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Artist makes his home on Boone Lake

November 25th, 2011 11:22 pm by Amanda Marsh

Artist makes his home on Boone Lake

Tom Buchanan’s address can’t be found on a GPS. He’s rocked to sleep each night by the roll of Boone Lake beneath him and the winter months are his favorite time to be the live-in resident of a 42-foot Chris-Craft Conqueror.
“It’s actually a great life,” said Buchanan, an artist and lover of the outdoors. “Wherever I go, I have everything with me.”
For the last decade, Buchanan has been landlocked, making his headquarters at a boat slip on Rockingham Marina, where he has high-speed Internet, thousands of movies and a cat named Fifer. Making the switch from landowner to fulltime boater wasn’t a tough decision, as Buchanan said he’s always had a love of water and a hatred for apartments and subdivisions.
“I guess you just stare at that water and you want to get out on it,” said Buchanan, a former employee of Bays Mountain State Park and member of the Air Force. “Ask any boat person and they can’t tell you why. I guess part of it is the freedom. This is my home. I can be at home right here or I can climb up there and start the engine and go 10 miles away and I’m still at home.”
That includes getting away from annoying neighbors at a moment’s notice and being able to leave a six-foot wake that makes everyone get out of the way.
Though he isn’t doing a lot of fishing when propelled away from his boat slip, Buchanan is a friend to all the local wildlife, including the river otters that climb up on the deck and look at him through the windows of his 35,000-pound mahogany boat. He also feeds Hershey and Aflac, two ducks that cannot fly.
Buchanan says he would rather hold a paint brush than a fishing rod, which puzzles those who question his current living arrangements. He paints portraits and historical documentations, many of them created on an aisle set up on the dock beside his boat. Curious glances and a number of new customers have resulted from these very public painting sessions.
“People were coming around here and some were pulling in for gas just to see how my portrait was coming,” Buchanan said.
Since painting becomes more challenging between gusts of wind and traffic on the dock, future plans include reconverting a bedroom turned bar into a studio aboard the front of the Chris-Craft, named Finisterre, meaning “land’s end.”
The double-planked boat with a pair of Chrysler 383 engines is a recent purchase and a work in progress for Buchanan, who’s been after the 1960 model for several years.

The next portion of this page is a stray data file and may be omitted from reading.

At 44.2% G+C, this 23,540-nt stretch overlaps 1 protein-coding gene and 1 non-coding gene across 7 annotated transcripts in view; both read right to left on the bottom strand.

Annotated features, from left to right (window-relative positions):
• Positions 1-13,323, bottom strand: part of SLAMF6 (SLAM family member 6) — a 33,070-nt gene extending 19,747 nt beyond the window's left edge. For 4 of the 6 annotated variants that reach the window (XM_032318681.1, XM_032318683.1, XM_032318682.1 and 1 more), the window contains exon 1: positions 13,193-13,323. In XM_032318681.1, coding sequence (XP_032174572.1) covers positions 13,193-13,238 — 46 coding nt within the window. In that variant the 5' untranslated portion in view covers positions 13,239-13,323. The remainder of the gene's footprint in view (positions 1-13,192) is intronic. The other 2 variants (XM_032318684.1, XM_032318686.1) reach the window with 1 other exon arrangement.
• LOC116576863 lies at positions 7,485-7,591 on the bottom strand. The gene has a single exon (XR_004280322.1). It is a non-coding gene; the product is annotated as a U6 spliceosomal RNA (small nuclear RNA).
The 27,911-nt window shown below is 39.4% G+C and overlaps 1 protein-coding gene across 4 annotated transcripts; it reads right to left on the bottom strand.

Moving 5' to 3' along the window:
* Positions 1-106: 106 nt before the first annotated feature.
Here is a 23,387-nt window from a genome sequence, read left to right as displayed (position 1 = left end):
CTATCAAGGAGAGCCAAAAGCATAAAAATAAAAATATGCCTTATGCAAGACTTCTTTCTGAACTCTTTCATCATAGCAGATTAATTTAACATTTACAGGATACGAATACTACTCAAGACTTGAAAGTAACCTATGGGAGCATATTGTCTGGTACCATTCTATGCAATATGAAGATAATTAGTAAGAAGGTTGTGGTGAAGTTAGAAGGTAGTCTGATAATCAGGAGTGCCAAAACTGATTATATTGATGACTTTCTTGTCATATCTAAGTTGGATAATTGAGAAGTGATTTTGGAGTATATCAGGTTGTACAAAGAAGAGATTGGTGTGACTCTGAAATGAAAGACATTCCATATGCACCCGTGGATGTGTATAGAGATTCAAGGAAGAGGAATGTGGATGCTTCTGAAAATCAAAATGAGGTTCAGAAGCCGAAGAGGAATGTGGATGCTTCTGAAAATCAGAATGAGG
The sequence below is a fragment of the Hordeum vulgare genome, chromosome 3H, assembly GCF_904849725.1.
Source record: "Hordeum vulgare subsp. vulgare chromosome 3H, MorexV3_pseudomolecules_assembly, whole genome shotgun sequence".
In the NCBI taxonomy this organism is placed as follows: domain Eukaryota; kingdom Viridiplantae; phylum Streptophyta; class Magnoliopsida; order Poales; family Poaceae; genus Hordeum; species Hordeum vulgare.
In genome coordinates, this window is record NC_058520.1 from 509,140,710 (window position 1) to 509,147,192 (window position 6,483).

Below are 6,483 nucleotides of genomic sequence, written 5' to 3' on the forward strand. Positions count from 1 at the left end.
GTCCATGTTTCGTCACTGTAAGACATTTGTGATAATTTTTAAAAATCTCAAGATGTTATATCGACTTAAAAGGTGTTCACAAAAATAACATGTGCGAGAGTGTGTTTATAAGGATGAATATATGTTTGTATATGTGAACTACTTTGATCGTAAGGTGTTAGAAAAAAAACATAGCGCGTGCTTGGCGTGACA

“I’m both restoring it and living on it,” he said.
A white tarp is draped over the back of the boat to help divert water off the bridge, which currently leaks into the ceiling of the bedroom below. One of Buchanan’s current projects is to inject penetrating epoxy into the wood to strengthen the leaky spots.
He also wants to strip the white paint off the outside of the boat and restore the mahogany finish. One of his final goals is to become self-sustaining by installing solar panels and a wind generator that will store energy in a number of batteries that will supply power to the boat.
Buchanan says he’s not afraid of the water below because he spent many summers as a child swimming across the lake and holding on to rocks and jumping in to see how deep he could go. He’s not scared of being alone, either.
“As far as communication goes, I have a cell phone and email,” Buchanan said. “I’m not out of it, I’m connected with the rest of the world completely.”
The “bachelor on a boat” recommends his lifestyle to any individual seeking to save money and enjoy a unique environment.
“You can’t beat it,” he said. “I tell other guys who are single, living in places they can’t afford and paying for cars they can’t afford. They say they would love to do that, but they just can’t.”
Even though he has a hard time convincing others that his way of living has its perks, Buchanan does seem to have it all figured out. He cooks a variety of foods on a grill on the dock beside his boat and perfects German dishes on his electric tabletop stove. And when he learns of winter storms heading his way, Buchanan stocks up on food, turns on his portable heater and depends on his generator during any power outages.
“The winter is the fun part,” he said. “You don’t realize how beautiful it is in the winter time on the lake. I look forward to winter months. I can sit down here and do the things I want to do.”
Buchanan will work on some portrait projects and play back a number of his favorite films during those cold, bitter days while continuing to renovate his treasured Chris-Craft.
“I’ll pop in a movie and wake up and it will be playing for like the 12th time,” he said. “You’ve never slept better than you do on a boat. It rocks you to sleep and then it wakes you up rocking you.”

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